The word can be confusing as it has been used in different ways over the centuries.
What does it mean?
According to the Catholic Encyclopedia, the word has had varying definitions over the years.
Etymologically, the derivation of Apocrypha is very simple, being from the Greek apokryphos, hidden, and corresponding to the neuter plural of the adjective…When we would attempt to seize the literary sense attaching to the word, the task is not so easy. It has been employed in various ways by early patristic writers, who have sometimes entirely lost sight of the etymology. Thus it has the connotation “uncanonical” with some of them. St. Jerome evidently applied the term to all quasi-scriptural books which in his estimation lay outside the canon of the Bible, and the Protestant Reformers, following Jerome’s catalogue of Old Testament Scriptures…applied the title Apocrypha to the excess of the Catholic canon of the Old Testament over that of the Jews.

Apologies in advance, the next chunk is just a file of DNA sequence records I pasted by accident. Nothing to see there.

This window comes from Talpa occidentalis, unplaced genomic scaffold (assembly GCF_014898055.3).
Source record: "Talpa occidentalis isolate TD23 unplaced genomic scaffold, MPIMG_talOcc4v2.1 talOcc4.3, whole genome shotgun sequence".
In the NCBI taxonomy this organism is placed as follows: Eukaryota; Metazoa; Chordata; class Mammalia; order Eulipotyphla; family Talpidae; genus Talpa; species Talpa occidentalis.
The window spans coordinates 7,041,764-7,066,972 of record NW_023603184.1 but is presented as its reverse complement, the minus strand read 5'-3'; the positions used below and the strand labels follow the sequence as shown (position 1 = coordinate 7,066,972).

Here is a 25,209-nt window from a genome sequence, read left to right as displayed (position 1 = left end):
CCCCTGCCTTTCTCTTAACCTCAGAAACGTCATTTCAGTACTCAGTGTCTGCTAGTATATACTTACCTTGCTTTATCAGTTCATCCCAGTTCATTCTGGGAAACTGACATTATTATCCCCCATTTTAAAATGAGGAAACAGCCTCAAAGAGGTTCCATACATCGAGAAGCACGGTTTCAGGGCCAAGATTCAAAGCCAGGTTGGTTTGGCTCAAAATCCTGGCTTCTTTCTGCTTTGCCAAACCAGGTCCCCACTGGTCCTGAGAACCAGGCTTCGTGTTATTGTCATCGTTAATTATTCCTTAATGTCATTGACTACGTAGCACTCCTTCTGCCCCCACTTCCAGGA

Protestants principally use the word to identify those books that are not included in their versions of the Bible. This is based on the fact most Protestants use a list of books of the Old Testament that were approved by Hebrew scholars at a later date. Catholics, on the other hand, use the Greek Septuagint as the primary basis for the Old Testament.
This means that Protestant Bibles have only 39 books in the Old Testament, while Catholic Bibles have 46. The seven additional books included in Catholic Bibles are Tobit, Judith, 1 and 2 Maccabees, Wisdom, Sirach, and Baruch. The Catholic canon also includes sections of the Books of Esther and Daniel that are not found in Protestant Bibles.
Protestants call these books “apocrypha,” while Catholics traditionally call them “deuterocanonical.” This word is translated as “second canon” and has a more positive connotation, since those books are not deemed non-canonical in the Catholic Church.
Catholics typically refer to other early Christian writings as “apocryphal.” These include such writings as the Shepherd of Hermas, the Epistle of Barnabas, the Didache (Teaching) of the Twelve Apostles, and the Apostolic Canons and Constitutions, which were nearly bundled together with the New Testament. .
As a result, the word holds different meaning depending on the group of Christians that use it.
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